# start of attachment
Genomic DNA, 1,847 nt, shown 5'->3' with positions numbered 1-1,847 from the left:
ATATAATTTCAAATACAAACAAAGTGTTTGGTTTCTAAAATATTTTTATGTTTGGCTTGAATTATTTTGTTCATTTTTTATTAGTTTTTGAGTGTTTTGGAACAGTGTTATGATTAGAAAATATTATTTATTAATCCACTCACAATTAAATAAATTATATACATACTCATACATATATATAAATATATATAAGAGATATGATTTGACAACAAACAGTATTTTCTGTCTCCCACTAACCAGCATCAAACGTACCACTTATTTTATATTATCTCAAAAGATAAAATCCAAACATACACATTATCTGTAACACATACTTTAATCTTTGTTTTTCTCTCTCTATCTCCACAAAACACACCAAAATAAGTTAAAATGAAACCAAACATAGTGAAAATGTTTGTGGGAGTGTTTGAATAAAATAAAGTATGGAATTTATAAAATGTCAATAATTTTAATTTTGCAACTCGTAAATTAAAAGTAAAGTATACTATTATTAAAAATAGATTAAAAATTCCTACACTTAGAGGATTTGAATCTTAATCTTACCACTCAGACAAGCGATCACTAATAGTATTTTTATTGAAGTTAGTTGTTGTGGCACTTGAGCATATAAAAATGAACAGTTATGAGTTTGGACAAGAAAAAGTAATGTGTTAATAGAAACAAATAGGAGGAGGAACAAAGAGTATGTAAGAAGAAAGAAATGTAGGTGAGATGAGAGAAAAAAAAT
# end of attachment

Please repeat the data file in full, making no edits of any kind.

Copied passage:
Genomic DNA, 1,847 nt, shown 5'->3' with positions numbered 1-1,847 from the left:
ATATAATTTCAAATACAAACAAAGTGTTTGGTTTCTAAAATATTTTTATGTTTGGCTTGAATTATTTTGTTCATTTTTTATTAGTTTTTGAGTGTTTTGGAACAGTGTTATGATTAGAAAATATTATTTATTAATCCACTCACAATTAAATAAATTATATACATACTCATACATATATATAAATATATATAAGAGATATGATTTGACAACAAACAGTATTTTCTGTCTCCCACTAACCAGCATCAAACGTACCACTTATTTTATATTATCTCAAAAGATAAAATCCAAACATACACATTATCTGTAACACATACTTTAATCTTTGTTTTTCTCTCTCTATCTCCACAAAACACACCAAAATAAGTTAAAATGAAACCAAACATAGTGAAAATGTTTGTGGGAGTGTTTGAATAAAATAAAGTATGGAATTTATAAAATGTCAATAATTTTAATTTTGCAACTCGTAAATTAAAAGTAAAGTATACTATTATTAAAAATAGATTAAAAATTCCTACACTTAGAGGATTTGAATCTTAATCTTACCACTCAGACAAGCGATCACTAATAGTATTTTTATTGAAGTTAGTTGTTGTGGCACTTGAGCATATAAAAATGAACAGTTATGAGTTTGGACAAGAAAAAGTAATGTGTTAATAGAAACAAATAGGAGGAGGAACAAAGAGTATGTAAGAAGAAAGAAATGTAGGTGAGATGAGAGAAAAAAAAT